CASIA OpenIR  > 中国科学院分子影像重点实验室
Food Addiction and Neuroimaging
Zhang, Yi1,2; von Deneen, Karen M.1,2; Tian, Jie2,3; Gold, Mark S.1; Liu, Yijun1
Source PublicationCURRENT PHARMACEUTICAL DESIGN
2011-04-01
Volume17Issue:12Pages:1149-1157
SubtypeReview
AbstractObesity has become a serious epidemic and one of the leading global health problems. However, much of the current debate has been fractious, and etiologies of obesity have been attributed to eating behavior (i.e. fast food consumption), personality, depression, addiction or genetics. One of the interesting new hypotheses for explaining the development of obesity involves a food addiction model, which suggests that food is not eaten as much for survival as pleasure and that hedonic overeating is relevant to both substance-related disorders and eating disorders. Accumulating evidence has shown that there are a number of shared neural and hormonal pathways as well as distinct differences in these pathways that may help researchers discover why certain individuals continue to overeat despite health and other consequences, and becomes more and more obese. Functional neuroimaging studies have further revealed that pleasant smelling, looking, and tasting food has reinforcing characteristics similar to drugs of abuse. Many of the brain changes reported for hedonic eating and obesity are also seen in various types of addictions. Most importantly, overeating and obesity may have an acquired drive similar to drug addiction with respect to motivation and incentive craving. In both cases, the desire and continued satisfaction occur after early and repeated exposure to stimuli. The acquired drive for eating food and relative weakness of the satiety signal would cause an imbalance between the drive and hunger/reward centers in the brain and their regulation. In the current paper, we first provide a summary of literature on food addition from eight different perspectives, and then we proposed a research paradigm that may allow screening of new pharmacological treatment on the basis of functional magnetic resonance imaging (fMRI).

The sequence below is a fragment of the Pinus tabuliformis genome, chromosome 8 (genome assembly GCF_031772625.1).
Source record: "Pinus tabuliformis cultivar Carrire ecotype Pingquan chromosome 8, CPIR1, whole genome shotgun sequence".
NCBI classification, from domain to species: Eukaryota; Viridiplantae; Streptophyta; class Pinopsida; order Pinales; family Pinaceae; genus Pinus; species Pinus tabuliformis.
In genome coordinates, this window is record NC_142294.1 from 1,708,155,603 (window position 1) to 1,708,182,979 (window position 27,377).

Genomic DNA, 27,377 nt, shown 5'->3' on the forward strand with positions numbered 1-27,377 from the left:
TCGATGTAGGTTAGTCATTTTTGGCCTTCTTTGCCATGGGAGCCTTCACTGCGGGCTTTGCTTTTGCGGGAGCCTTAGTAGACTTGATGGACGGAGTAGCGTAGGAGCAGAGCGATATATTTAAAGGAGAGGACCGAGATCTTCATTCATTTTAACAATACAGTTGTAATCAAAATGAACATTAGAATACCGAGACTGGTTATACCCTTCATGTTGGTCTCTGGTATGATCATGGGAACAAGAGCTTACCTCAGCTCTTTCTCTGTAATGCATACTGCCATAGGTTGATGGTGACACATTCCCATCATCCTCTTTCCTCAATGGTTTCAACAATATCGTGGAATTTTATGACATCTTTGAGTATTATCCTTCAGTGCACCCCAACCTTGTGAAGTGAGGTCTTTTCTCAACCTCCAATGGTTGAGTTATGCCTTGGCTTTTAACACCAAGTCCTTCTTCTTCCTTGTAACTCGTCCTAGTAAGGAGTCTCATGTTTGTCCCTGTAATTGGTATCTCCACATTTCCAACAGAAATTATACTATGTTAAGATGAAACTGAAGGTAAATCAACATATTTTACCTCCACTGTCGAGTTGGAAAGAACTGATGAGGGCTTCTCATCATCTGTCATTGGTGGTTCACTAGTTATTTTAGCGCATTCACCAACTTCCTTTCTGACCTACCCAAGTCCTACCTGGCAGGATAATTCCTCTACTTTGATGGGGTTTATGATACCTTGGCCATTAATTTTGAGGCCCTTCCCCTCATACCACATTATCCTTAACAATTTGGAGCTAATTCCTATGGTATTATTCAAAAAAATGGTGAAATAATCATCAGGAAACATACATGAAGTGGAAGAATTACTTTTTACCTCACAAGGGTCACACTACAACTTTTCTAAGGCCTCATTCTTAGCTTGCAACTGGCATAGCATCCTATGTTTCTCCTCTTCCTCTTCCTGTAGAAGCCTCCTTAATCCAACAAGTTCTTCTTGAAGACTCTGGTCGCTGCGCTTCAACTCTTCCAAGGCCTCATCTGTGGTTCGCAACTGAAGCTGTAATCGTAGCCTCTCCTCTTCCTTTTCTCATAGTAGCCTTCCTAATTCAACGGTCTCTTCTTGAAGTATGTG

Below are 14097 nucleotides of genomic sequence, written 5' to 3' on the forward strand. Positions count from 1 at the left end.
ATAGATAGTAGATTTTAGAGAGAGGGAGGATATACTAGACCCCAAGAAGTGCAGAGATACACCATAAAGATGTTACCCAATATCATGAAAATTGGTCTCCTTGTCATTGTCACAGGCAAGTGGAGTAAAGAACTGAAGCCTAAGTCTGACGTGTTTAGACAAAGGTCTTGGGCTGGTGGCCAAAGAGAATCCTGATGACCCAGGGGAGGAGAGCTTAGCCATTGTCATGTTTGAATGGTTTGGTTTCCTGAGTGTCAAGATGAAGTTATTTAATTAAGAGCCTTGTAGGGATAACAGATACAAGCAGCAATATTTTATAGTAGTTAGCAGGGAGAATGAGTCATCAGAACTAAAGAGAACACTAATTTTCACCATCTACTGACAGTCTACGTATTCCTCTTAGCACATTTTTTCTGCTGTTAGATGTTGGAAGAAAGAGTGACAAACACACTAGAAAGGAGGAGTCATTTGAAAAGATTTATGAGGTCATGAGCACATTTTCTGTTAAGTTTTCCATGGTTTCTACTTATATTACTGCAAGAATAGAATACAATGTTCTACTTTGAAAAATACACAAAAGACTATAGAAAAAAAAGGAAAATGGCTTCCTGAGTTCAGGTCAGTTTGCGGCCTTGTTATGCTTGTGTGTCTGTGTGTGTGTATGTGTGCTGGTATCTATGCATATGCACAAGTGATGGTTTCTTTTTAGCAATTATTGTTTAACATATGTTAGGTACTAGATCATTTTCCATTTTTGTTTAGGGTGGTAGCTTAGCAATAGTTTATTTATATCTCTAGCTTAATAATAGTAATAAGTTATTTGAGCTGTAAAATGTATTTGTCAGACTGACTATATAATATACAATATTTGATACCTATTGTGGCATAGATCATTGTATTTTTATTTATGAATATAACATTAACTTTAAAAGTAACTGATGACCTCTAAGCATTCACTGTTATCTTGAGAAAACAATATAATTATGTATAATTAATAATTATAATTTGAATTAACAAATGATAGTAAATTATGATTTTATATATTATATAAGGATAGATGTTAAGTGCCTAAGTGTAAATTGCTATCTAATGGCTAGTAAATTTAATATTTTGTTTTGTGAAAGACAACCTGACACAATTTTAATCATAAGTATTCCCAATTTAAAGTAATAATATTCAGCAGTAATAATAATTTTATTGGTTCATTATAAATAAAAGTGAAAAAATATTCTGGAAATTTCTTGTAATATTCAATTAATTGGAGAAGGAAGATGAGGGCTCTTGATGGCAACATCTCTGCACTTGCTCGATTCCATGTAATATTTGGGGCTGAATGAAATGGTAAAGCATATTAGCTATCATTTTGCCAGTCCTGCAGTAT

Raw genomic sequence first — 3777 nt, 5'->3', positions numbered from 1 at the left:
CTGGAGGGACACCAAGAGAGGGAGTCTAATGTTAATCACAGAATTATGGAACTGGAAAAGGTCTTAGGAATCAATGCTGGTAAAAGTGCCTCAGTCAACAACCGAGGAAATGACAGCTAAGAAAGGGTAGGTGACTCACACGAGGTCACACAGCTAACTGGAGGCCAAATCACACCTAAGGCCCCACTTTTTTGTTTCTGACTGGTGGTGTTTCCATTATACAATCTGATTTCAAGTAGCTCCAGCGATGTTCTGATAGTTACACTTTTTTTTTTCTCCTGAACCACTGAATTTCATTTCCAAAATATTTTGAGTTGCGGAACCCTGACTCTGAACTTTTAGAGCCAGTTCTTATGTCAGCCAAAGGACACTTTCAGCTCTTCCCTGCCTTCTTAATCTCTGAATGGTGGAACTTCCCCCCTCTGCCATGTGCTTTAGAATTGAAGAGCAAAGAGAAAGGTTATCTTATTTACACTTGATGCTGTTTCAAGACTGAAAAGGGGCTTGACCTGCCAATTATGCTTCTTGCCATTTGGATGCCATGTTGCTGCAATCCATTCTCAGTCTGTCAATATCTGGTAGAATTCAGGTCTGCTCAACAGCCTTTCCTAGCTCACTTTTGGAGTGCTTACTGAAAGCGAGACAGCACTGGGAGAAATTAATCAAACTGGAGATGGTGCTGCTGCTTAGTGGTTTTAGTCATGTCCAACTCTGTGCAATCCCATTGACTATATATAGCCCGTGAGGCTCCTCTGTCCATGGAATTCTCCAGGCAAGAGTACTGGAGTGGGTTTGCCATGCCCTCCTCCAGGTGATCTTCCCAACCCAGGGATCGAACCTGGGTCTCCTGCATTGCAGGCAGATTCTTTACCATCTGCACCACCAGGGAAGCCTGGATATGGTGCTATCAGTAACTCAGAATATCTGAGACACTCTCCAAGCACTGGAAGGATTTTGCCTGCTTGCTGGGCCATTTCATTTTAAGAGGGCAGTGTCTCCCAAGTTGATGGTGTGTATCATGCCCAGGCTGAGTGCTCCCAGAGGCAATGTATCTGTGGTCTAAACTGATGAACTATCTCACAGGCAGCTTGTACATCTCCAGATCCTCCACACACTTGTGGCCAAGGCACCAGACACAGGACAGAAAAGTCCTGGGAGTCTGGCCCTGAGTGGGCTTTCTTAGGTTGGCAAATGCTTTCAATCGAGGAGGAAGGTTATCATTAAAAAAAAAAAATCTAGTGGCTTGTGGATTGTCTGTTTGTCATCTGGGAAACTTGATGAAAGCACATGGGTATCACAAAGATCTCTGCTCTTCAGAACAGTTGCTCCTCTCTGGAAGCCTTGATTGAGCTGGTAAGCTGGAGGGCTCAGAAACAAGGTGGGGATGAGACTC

KeywordObesity Overeating Dopamine Food Addiction Pharmacological Treatment Development Reinforcement Neuroimaging
WOS HeadingsScience & Technology ; Life Sciences & Biomedicine
WOS KeywordPRADER-WILLI-SYNDROME ; ORBITOFRONTAL CORTEX ; BRAIN DOPAMINE ; HUMAN AMYGDALA ; APPETITIVE BEHAVIOR ; METABOLIC SYNDROME ; ANGELMAN-SYNDROMES ; FEEDING-BEHAVIOR ; DORSAL STRIATUM ; DRUG-ADDICTION
Indexed BySCI
Language英语
WOS Research AreaPharmacology & Pharmacy
WOS SubjectPharmacology & Pharmacy
WOS IDWOS:000290950800007
Citation statistics
Cited Times:18[WOS]   [WOS Record]     [Related Records in WOS]
Document Type期刊论文
Identifierhttp://ir.ia.ac.cn/handle/173211/3940
Collection中国科学院分子影像重点实验室
Corresponding AuthorLiu, Yijun
Affiliation1.Univ Florida, Dept Psychiat, McKnight Brain Inst, Gainesville, FL 32610 USA
2.Xidian Univ, Sch Life Sci & Technol, Life Sci Res Ctr, Xian 710071, Shaanxi, Peoples R China
3.Chinese Acad Sci, Inst Automat, Beijing 100190, Peoples R China
Recommended Citation
GB/T 7714
Zhang, Yi,von Deneen, Karen M.,Tian, Jie,et al. Food Addiction and Neuroimaging[J]. CURRENT PHARMACEUTICAL DESIGN,2011,17(12):1149-1157.
APA Zhang, Yi,von Deneen, Karen M.,Tian, Jie,Gold, Mark S.,&Liu, Yijun.(2011).Food Addiction and Neuroimaging.CURRENT PHARMACEUTICAL DESIGN,17(12),1149-1157.
MLA Zhang, Yi,et al."Food Addiction and Neuroimaging".CURRENT PHARMACEUTICAL DESIGN 17.12(2011):1149-1157.
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